Mar 10, 2017 10:17 AM EST
Harvard And UM Researchers Successfully Recreate 'Time Crystals' By Princeton Scientists
Researchers from Harvard University and the University of Maryland were able to create "time crystals," which were envisioned by Princeton scientists. They recently reported in the journal "Nature" that they successfully created this type of unstable matter.
Shivaji Sondhi, a Princeton professor of physics, who worked on the study with Harvard researchers, said that they were able to discover the "essential physics" of how time crystals function, Phys.org reported. Moreover, they built on the initial study of Princeton scientists and studied the complex systems involved in the ins and outs of equilibrium of matter.
This is an interesting discovery since ordinary crystals like diamonds, quartz or ice are made up of molecules that are arranged into orderly three-dimensional patterns. Atoms in time crystals, however, are arranged in patterns not only in space but in time as well.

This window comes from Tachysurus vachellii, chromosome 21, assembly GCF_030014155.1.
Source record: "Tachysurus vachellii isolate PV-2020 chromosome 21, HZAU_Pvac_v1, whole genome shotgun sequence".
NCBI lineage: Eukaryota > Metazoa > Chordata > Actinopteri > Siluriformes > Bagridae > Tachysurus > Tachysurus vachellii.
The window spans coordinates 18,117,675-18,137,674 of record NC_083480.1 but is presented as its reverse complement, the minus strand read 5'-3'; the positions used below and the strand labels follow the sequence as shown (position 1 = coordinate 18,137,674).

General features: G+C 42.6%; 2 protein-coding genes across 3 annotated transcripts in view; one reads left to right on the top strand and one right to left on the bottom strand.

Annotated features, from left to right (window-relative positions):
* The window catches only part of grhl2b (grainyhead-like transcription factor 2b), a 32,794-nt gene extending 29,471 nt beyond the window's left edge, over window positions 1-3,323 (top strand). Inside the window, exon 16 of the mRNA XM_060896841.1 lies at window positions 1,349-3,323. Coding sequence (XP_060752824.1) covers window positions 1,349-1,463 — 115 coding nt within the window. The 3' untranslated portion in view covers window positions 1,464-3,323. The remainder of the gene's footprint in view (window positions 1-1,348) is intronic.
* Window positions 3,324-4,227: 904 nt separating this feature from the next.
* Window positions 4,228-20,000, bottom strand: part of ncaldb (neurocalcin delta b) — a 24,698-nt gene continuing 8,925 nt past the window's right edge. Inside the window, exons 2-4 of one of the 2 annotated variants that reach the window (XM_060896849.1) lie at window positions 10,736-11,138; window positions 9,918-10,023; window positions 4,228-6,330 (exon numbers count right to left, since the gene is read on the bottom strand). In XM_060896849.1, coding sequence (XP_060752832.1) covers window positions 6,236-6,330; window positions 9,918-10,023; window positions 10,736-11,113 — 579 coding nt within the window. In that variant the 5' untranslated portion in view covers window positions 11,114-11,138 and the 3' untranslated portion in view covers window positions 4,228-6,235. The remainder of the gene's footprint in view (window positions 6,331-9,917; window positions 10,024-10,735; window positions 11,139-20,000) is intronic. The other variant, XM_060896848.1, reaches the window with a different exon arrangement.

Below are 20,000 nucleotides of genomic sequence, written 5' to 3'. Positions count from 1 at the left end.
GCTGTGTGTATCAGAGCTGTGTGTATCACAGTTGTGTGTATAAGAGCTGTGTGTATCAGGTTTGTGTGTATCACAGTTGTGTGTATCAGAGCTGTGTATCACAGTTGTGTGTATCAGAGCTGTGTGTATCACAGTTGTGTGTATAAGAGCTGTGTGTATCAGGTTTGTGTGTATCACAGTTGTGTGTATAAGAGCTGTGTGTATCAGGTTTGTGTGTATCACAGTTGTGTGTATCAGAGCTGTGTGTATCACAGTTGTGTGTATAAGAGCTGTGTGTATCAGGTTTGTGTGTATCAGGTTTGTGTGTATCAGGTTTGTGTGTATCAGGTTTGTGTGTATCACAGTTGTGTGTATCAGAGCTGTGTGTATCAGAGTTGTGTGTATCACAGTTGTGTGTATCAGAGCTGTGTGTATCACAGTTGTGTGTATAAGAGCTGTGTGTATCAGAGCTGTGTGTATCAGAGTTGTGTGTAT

Moreover, these contain a pattern that repeats over time. One way for this to happen is when the atoms in the crystals move at a specific rate. If, for example, a time crystal of ice existed, all of its water molecules would vibrate at an identical frequency without any input from the outside world - meaning it does this while in its resting state.
Massachusetts Institute of Technology physicist Frank Wilczek came up with the concept of time crystals. He hypothesized that, since crystals break translational symmetry in space by assembling into rigid patterns rather than being spread out, there should also be crystals that break translational symmetry in time.
Harvard University theoretical physics graduate student Soonwon Choi, co-author of the study, told Live Science that they discovered a new state of matter. The publication noted that time crystals join other exotic states of matter namely: superconductors, quantum-spin liquids and superfluids.
The researchers used a diamond filled with one million nitrogen vacancy color centers, which are spots in the diamond's carbon crystal lattice where nitrogen atoms replaced carbon atoms. They used lasers and microwave radiation to periodically pulse these nitrogen vacancies. More details of the studies can be found here and here.
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